And as we tarried there (Caesarea) many days, there came down from Judaea a certain prophet, named Agabus. 11 And when he was come unto us, he took Paul’s girdle, and bound his own hands and feet, and said, Thus saith the Holy Ghost, So shall the Jews at Jerusalem bind the man that owneth this girdle, and shall deliver him into the hands of the Gentiles.

However we should notice that details of foretelling by prophets only appear in the narrative portions of the New Testament – they are not found in the Epistles.

The next important point to make about prophecy is this

6. Prophecy could be counterfeited.

We are getting close to the reason why Paul writes to the Thessalonians

20 Despise not prophesyings.

It would seem that the new community of believers in Thessalonica were extremely suspicious of claims that the new revelations were coming in the form of contemporary prophetic utterances. Their natural inclination might well have been to treat them as though they were nothing. The Jews among the converts knew that the Old Testament prophetic gift had not functioned for 400 years – since Malachi uttered his last word form the Lord. The pagan babblers and prognosticators were regularly exposed as charlatans when they claimed to utter words of knowledge from their gods. When you are suspicious it is not long before you despise what you suspect!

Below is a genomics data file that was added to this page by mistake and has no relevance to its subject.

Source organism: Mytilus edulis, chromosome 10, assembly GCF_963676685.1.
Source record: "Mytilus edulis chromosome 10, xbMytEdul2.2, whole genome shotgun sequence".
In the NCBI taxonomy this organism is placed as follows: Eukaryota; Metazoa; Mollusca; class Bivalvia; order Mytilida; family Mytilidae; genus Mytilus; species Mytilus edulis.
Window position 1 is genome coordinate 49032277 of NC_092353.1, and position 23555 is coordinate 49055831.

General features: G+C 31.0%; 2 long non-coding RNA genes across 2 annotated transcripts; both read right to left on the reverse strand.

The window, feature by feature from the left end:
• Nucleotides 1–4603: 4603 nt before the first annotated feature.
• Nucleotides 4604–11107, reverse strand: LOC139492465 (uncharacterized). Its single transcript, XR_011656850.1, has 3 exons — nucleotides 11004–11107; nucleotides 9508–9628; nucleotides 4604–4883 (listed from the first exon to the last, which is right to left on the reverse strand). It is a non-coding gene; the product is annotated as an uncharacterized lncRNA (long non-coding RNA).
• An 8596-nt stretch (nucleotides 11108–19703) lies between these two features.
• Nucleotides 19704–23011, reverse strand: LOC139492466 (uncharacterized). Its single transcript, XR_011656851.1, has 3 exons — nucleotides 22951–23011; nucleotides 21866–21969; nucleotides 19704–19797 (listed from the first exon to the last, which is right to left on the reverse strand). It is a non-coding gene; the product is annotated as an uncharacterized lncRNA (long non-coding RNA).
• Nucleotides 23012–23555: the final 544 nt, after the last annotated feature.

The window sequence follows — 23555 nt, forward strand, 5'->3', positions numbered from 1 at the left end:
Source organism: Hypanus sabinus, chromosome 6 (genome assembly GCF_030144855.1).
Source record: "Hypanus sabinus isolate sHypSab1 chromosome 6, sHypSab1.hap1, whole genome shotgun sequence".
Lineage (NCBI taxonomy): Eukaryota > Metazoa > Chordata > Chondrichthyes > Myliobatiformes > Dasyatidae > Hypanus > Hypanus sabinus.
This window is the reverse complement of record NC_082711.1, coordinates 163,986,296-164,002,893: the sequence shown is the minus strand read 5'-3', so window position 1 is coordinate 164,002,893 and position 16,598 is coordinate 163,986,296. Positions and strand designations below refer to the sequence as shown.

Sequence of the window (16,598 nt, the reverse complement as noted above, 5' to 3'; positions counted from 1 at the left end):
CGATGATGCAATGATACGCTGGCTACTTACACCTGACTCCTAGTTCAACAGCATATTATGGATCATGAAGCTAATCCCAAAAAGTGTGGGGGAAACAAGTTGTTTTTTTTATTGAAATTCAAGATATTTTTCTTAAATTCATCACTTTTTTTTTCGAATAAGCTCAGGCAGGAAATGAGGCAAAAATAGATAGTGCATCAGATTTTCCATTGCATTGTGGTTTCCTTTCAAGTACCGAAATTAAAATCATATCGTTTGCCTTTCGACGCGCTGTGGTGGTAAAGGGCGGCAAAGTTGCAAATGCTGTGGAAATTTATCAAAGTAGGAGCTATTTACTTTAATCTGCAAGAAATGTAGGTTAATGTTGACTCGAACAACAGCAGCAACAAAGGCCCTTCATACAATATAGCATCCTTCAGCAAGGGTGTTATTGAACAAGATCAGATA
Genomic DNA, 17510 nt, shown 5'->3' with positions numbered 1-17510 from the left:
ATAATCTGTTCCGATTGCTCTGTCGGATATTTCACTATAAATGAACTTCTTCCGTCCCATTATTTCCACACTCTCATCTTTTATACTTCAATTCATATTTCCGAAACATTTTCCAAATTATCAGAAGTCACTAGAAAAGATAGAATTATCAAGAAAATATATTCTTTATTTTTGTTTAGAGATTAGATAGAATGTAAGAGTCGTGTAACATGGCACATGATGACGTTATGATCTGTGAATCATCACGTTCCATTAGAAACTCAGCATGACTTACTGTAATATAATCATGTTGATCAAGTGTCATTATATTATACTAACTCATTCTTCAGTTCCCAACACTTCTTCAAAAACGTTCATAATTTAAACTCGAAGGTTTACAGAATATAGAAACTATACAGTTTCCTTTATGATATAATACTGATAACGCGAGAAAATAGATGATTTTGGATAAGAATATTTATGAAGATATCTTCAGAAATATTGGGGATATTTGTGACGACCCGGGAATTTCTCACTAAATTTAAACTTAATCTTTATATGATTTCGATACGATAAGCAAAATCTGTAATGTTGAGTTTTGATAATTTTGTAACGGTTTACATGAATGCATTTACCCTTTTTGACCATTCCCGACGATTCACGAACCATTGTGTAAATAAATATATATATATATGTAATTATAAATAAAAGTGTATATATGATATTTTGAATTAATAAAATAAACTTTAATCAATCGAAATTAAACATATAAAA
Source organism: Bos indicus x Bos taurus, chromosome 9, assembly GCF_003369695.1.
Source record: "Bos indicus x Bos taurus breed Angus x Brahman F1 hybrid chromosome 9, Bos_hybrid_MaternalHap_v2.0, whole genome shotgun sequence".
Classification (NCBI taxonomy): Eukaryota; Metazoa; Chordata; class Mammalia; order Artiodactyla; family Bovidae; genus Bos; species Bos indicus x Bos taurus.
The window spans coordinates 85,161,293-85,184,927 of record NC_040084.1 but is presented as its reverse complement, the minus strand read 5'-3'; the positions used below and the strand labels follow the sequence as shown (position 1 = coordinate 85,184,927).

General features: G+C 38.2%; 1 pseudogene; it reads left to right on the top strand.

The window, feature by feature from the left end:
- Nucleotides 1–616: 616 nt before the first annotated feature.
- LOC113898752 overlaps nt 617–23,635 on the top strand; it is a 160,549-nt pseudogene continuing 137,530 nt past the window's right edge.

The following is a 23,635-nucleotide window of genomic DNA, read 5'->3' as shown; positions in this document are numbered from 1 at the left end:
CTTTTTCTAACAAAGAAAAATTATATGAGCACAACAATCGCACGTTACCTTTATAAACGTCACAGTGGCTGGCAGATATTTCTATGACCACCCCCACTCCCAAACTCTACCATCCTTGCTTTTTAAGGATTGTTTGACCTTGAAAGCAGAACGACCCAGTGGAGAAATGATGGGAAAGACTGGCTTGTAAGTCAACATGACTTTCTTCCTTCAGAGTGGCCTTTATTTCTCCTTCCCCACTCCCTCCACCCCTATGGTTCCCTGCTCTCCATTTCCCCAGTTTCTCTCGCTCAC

Indeed there are several warnings about false prophets in the New Testament. The Lord Jesus Christ Himself sounded the warning bells in His ministry –

Matthew 7 v 15 Beware of false prophets, which come to you in sheep’s clothing, but inwardly they are ravening wolves.
24 v 11 And many false prophets shall rise, and shall deceive many.
24 v 24 For there shall arise false Christs, and false prophets, and shall shew great signs and wonders; insomuch that, if it were possible, they shall deceive the very elect.
Luke 6 v 26 Woe unto you, when all men shall speak well of you! for so did their fathers to the false prophets.

Peter and John make the same point.

2 Peter 2 v 1 But there were false prophets also among the people, even as there shall be false teachers among you, who privily shall bring in damnable heresies, even denying the Lord that bought them, and bring upon themselves swift destruction.
1 John 4 v 1 Beloved, believe not every spirit, but try the spirits whether they are of God: because many false prophets are gone out into the world.

Wherever God sows wheat, Satan sows his tares – weeds. Wherever God establishes a Church, Satan is there with his chapel. And whenever the Holy Spirit brings a TRUE prophet onto the New Testament scene, the deceiver presents his FALSE prophet often appearing as an angel of light. The easiest thing to do in such circumstances is this – despise ALL prophesyings! This is what the Christians were doing in the church at Thessalonica. And as we have seen in recent months there were idlers, fanatics and busybodies at Thessalonica. These especially would not have appreciated prophetic utterances when they were admonished or rebuked! So it is no wonder that some in the congregation had despised prophesyings. They were fearful of being mistaken!